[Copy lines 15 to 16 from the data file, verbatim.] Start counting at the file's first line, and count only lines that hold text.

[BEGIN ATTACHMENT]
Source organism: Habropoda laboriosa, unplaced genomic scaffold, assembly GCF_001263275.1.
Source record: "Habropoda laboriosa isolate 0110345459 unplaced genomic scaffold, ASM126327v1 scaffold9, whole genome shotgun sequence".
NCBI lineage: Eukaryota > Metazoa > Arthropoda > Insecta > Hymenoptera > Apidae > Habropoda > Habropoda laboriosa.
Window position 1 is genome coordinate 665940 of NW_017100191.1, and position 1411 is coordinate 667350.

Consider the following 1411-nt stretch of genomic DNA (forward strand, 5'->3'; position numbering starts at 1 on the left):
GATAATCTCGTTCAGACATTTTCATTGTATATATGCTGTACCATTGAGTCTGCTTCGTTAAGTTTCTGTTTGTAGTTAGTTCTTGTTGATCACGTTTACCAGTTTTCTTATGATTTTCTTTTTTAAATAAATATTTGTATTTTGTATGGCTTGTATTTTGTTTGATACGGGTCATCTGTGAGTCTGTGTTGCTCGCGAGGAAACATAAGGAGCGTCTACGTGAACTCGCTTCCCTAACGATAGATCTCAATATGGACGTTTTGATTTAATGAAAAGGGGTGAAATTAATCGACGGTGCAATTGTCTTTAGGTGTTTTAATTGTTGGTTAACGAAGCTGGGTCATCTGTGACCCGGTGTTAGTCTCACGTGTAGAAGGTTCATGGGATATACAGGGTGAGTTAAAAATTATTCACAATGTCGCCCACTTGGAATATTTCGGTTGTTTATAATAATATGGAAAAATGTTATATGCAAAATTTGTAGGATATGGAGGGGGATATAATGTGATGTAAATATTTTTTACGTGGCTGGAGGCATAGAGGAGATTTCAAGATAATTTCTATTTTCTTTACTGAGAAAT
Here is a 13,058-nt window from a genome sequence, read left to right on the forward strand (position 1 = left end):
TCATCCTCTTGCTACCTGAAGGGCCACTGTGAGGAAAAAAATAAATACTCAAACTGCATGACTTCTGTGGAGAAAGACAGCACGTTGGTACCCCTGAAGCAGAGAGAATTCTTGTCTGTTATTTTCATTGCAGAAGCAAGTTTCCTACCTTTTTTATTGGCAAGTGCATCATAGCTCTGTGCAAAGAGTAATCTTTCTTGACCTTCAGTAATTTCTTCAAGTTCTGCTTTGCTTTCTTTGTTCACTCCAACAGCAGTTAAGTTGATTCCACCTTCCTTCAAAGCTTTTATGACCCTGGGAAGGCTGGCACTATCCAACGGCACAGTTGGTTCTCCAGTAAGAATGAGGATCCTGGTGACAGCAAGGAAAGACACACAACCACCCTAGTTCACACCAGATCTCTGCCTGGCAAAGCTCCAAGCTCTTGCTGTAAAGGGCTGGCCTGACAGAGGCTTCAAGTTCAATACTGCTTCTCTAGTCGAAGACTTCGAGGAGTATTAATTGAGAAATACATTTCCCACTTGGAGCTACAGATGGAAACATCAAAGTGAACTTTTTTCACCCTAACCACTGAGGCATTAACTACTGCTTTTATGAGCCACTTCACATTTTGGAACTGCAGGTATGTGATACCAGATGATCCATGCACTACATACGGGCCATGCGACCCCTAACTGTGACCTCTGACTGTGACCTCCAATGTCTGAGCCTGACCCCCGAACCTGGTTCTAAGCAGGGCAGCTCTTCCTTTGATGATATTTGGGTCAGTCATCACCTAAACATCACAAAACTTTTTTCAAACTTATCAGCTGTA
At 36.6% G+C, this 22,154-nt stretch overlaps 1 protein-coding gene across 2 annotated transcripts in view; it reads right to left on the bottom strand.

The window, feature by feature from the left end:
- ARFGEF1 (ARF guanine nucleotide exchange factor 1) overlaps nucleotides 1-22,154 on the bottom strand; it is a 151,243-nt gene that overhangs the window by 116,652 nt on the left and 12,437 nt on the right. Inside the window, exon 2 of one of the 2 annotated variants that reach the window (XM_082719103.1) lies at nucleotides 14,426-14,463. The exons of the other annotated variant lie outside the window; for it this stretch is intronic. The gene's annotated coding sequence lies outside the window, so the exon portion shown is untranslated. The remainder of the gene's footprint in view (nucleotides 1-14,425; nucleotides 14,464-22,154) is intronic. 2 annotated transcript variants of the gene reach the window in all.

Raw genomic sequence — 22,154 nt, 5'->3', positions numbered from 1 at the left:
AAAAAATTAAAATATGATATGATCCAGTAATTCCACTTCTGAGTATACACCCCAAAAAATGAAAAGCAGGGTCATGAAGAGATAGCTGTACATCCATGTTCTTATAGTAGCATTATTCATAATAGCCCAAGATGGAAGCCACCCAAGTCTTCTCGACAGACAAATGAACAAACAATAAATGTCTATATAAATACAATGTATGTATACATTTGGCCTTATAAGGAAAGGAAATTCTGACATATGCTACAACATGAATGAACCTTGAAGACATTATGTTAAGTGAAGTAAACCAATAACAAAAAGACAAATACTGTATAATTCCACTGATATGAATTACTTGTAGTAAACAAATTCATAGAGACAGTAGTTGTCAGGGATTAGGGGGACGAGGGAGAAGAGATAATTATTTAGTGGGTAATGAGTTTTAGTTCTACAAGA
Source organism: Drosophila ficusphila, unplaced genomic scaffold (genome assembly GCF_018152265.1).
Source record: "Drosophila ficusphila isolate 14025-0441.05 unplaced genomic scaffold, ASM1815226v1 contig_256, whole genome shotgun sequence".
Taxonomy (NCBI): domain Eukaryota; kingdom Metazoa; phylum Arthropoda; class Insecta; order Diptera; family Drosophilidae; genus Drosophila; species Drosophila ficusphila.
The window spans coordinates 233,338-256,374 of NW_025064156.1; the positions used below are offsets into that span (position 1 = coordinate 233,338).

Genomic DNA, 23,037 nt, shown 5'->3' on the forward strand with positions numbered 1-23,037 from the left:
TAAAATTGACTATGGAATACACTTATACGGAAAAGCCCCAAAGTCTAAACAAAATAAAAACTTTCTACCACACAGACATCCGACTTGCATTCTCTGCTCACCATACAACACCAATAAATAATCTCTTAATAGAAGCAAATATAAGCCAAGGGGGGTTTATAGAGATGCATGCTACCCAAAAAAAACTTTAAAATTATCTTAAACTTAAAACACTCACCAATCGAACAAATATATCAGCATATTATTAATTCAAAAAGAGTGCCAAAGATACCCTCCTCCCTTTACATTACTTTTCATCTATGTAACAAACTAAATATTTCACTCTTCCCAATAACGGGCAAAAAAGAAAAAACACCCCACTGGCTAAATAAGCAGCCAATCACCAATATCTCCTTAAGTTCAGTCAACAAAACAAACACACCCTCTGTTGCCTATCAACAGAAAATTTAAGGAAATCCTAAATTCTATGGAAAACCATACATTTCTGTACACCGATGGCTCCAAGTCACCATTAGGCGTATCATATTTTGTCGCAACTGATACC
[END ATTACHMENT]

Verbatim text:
Source record: "Drosophila ficusphila isolate 14025-0441.05 unplaced genomic scaffold, ASM1815226v1 contig_256, whole genome shotgun sequence".
Taxonomy (NCBI): domain Eukaryota; kingdom Metazoa; phylum Arthropoda; class Insecta; order Diptera; family Drosophilidae; genus Drosophila; species Drosophila ficusphila.